By the time Friday afternoon comes around I’m usually fused – unpleasantly – to the keyboard.

Pleased to say, that routine ended abruptly when Reach Markets invited me to their investor lunch.

And so it was with some excitement and little trepidation I found myself upstairs at an invitation-only lunch in a splendidly boutique hotel housed in an 1890s steel plant, thwack in the center of Sydney.

I wasn’t alone.

Joining me at The Establishment for insane canapés and all sorts of quality drinks was the most eclectic gang of CEOs, entrepreneurs, wholesale, sophisticated – and unsophisticated – investors from what’s actually an absurdly fabulous network of like-minded obsessives.

The room where I happen

I’m enjoying myself. The room is tight with people I’ve been trying to suck secrets out of for the best part of a decade.

I was surrounded by fascinating business with Foot-in-the-Elevator investment theses – laid out in glorious detail. And their various plans for what seemed to us as imminent global domination.

I’d almost forgotten what a joy it is to watch seed companies looking for a little water and sunlight in a room full of cashed up investors. And I was reminded of the wonderful breadth and technicolour of Aussie investors.

Between entrée and dessert, we did Artificial Intelligence, Renewables, Medtech, Tech Tech and Critical Minerals. Huge digital presso’s, lots of oohs and aahs. Bootleg data, unpublished and off-the-record nuggets of info I can’t really talk about. And Great Scott: The food and drink.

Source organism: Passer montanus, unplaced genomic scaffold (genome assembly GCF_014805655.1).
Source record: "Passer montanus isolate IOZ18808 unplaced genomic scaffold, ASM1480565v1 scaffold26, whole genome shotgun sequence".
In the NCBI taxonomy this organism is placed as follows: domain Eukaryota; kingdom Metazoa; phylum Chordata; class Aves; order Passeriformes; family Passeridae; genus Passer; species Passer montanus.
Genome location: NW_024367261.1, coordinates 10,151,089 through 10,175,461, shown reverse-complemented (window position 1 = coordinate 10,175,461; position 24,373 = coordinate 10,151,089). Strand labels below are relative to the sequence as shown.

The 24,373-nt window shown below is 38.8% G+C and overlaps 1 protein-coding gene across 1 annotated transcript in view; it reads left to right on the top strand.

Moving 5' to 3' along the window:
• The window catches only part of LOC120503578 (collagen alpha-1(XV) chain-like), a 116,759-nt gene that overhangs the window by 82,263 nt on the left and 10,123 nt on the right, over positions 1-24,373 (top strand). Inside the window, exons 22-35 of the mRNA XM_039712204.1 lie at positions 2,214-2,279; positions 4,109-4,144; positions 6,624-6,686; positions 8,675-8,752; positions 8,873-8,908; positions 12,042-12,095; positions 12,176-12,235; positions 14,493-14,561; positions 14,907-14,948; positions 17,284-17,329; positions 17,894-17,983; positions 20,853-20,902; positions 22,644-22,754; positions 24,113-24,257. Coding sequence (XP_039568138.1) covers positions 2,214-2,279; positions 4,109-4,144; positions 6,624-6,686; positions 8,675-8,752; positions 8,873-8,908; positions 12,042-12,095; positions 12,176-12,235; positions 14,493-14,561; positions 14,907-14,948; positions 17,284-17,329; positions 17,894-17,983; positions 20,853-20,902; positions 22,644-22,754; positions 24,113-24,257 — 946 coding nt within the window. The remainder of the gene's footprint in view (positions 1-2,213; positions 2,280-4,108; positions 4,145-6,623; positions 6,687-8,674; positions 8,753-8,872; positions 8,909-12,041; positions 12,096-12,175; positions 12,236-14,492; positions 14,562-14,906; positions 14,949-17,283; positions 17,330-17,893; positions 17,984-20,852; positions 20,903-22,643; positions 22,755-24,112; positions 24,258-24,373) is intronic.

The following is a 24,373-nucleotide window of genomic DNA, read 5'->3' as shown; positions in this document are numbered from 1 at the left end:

To the show

VP Minerals, meldCX, the Mine Discovery Fund are presenting. There were others and it’d be remiss not to mention – aged care tech company CarePage, health and wellness distributor Wellnex Life (ASX:WNX) and Indonesian gold/copper explorer Far East Gold (ASX:FEG) along them.

Nor the Q&A with Alta Global Group founder and CEO Nick Langton, whose vision is to piggyback the global Mixed Martial Arts (MMA) global entertainment thing into a fitness and lifestyle brand and participation platform.

“The sector is poised for incredible growth as interest in MMA at the mass entertainment level surges globally,” Langton says.

Alta just bought fitness app Steppen. They now have their heads firmly down on madly cutting customer acquisition costs. Setting the stage – Langton reckons – ‘for a tech-driven revolution enabling MMA gyms, coaches, and participants to foster deeper connections.’